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What a difference a 9x50 Finderscope makes for this Urban Amateur!

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#1 jpcampbell

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Posted 12 June 2019 - 04:23 PM

Last night I logged my 25th session since February, but I'm not sure I've had a more pleasant experience star hopping since I started than when I went out last night with a brand new Orion 9x50 RACI on my 6 SE. I always enjoy my sessions, but too often over the past three months with the 6 SE I've found myself muttering, "Where the (heck) am I?". The RDF that came with it was very poor and impossible to align without a shim. I fixed that thanks to posts here by those who had the same problem with it as I did. Once shimmed and capable of aligning with the scope,  that did me for a while, but when Orion and Canis Major were out of the FOV of my balcony, I found myself struggling to find enough bright stars to navigate the constellations in my FOV. Binoculars helped me get a sense of the stars in the field, but it was less than ideal. After a couple of frustrating sessions, I went out and got a 6x30 RACI. That was a major difference. My back and neck where very happy, and I could see and get to many stars and areas of constellations I was interested in.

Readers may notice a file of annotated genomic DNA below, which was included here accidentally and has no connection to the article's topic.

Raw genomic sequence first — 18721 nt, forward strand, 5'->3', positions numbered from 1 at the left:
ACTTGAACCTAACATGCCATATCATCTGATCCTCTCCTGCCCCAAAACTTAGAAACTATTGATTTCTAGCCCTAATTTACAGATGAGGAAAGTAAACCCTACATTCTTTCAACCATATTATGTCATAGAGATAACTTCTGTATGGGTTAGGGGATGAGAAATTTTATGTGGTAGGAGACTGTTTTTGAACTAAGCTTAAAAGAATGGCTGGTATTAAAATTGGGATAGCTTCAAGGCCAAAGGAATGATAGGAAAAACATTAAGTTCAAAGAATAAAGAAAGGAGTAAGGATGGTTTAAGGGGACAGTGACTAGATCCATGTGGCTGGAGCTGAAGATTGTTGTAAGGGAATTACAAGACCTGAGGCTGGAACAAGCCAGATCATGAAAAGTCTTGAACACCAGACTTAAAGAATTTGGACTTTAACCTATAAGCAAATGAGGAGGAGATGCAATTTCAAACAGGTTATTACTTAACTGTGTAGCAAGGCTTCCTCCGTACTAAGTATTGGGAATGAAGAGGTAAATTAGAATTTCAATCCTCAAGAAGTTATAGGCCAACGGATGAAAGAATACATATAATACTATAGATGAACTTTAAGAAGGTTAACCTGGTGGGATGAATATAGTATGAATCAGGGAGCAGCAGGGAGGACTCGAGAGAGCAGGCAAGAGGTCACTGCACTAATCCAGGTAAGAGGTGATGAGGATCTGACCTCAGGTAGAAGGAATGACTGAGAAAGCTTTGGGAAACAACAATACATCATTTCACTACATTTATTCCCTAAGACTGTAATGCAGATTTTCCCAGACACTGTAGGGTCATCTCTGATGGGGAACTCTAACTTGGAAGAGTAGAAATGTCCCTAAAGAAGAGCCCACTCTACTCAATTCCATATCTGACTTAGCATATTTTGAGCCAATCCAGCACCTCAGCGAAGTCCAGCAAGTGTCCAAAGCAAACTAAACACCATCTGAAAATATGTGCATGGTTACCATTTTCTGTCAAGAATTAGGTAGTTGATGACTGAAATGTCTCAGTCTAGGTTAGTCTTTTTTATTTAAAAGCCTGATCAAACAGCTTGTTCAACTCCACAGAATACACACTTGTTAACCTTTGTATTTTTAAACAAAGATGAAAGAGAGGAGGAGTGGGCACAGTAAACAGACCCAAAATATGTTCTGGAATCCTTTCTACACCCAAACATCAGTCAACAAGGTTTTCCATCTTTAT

Yet it didn't take me long to realize that even the 6x30 was a mismatch for the 6 SE in my light polluted sky. I still found myself muttering the same "Where am I?" question (though not as often) on nights when transparency was poor and even stars as bright as 3.5 were a struggle to see with my naked eyes. That meant less stars in the finder. What's more, even if I landed on a star that was in the finder, the field was reversed and the dimmer stars were not in the finder, and though seen in the eyepiece, they were reversed and didn't match what I saw in my atlas or Stellarium. I was often confused.

 

By last week I said that's enough! Time to get a 9x50 RACI. What a difference! The field is wide enough and it gathers enough light that I can see pretty much what I can see in my 10x50 binoculars, which is all I need. I don't think I uttered the "Where am I?" question once last night. I was always able to quickly figure out where I was and know where I was going. I don't use Goto except when I want to track an object, but it was immediately apparent to me that if you live in heavily light polluted skies a 9x50 finder will be a great help with alignment since it's hard to get enough bright stars to align with for many of us with narrower fields of view.

 

So my beginners lesson? Make sure you get the finder that matches your scope and your sky. A 6x30 isn't useless, but its limitations will be quickly revealed in Bortle 9 skies in a 6 inch or greater scope. If I could do it all over again, I wouldn't have wasted any time getting a 9x50 finder when I got the 6 SE. Then again, I wouldn't have known what I know now. I guess I like learning things the hard way. ;-)

 

Oh, and the 6x30 finder? Well, it's on my Celestron/Vixen FS 80, where it's a good match for the aperture.

 

 


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#2 Cali

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Posted 12 June 2019 - 04:59 PM

Agreed jpcampbell. There are evenings I spend more time looking through the Orion 9x50 RACI than I do through my scope.